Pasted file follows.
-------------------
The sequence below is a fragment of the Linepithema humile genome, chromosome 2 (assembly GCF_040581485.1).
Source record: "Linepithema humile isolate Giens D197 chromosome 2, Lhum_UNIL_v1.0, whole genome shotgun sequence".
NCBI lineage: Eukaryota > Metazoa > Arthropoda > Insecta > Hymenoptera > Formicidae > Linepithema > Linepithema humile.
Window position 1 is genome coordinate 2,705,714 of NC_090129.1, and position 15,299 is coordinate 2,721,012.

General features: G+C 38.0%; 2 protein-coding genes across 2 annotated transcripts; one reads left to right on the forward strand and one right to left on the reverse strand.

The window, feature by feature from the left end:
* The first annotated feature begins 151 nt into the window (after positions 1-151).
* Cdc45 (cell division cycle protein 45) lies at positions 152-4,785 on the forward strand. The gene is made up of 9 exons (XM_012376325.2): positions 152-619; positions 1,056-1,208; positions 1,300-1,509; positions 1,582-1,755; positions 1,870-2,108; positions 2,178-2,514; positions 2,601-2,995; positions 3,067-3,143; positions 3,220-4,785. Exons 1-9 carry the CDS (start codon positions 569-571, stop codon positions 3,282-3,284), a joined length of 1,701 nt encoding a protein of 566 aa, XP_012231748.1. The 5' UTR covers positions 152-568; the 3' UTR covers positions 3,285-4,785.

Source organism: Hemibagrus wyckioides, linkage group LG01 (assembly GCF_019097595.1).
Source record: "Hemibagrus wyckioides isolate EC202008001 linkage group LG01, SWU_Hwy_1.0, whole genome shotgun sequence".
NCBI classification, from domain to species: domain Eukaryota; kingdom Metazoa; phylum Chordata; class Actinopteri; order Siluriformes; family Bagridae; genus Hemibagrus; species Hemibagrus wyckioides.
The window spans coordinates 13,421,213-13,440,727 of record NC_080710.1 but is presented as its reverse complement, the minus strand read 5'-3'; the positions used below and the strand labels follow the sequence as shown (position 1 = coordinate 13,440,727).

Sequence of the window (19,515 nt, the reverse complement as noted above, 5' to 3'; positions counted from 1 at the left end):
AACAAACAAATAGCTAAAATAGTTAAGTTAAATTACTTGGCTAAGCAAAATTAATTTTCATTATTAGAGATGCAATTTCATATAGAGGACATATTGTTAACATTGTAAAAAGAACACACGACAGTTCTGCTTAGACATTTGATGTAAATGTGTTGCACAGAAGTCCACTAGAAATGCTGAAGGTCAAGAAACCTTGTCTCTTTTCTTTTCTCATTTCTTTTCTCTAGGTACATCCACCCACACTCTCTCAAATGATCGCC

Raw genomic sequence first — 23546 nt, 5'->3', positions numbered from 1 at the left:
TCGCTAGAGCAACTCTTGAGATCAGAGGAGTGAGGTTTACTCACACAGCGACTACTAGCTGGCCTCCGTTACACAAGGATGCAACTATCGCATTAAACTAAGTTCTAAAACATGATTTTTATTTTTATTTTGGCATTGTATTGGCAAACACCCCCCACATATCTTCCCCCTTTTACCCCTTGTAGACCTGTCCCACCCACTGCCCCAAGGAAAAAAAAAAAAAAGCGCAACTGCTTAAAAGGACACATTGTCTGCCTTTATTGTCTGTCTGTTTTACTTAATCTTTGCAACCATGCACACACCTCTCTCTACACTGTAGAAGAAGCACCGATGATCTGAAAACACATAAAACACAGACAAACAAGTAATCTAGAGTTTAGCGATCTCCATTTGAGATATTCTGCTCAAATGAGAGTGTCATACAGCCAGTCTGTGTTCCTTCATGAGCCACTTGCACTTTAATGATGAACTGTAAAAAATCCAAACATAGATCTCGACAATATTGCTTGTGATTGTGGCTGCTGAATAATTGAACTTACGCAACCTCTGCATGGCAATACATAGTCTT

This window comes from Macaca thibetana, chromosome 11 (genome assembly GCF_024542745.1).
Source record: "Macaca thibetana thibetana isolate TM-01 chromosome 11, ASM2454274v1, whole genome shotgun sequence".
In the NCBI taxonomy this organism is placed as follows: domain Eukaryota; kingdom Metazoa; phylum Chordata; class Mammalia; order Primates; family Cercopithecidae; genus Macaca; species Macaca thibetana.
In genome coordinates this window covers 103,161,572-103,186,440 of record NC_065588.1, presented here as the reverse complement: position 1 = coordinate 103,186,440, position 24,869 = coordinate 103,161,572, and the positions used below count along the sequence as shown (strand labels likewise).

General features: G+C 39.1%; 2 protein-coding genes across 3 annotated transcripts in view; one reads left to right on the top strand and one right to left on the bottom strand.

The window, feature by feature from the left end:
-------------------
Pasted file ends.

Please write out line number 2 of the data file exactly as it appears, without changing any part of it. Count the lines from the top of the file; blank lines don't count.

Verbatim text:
Source record: "Linepithema humile isolate Giens D197 chromosome 2, Lhum_UNIL_v1.0, whole genome shotgun sequence".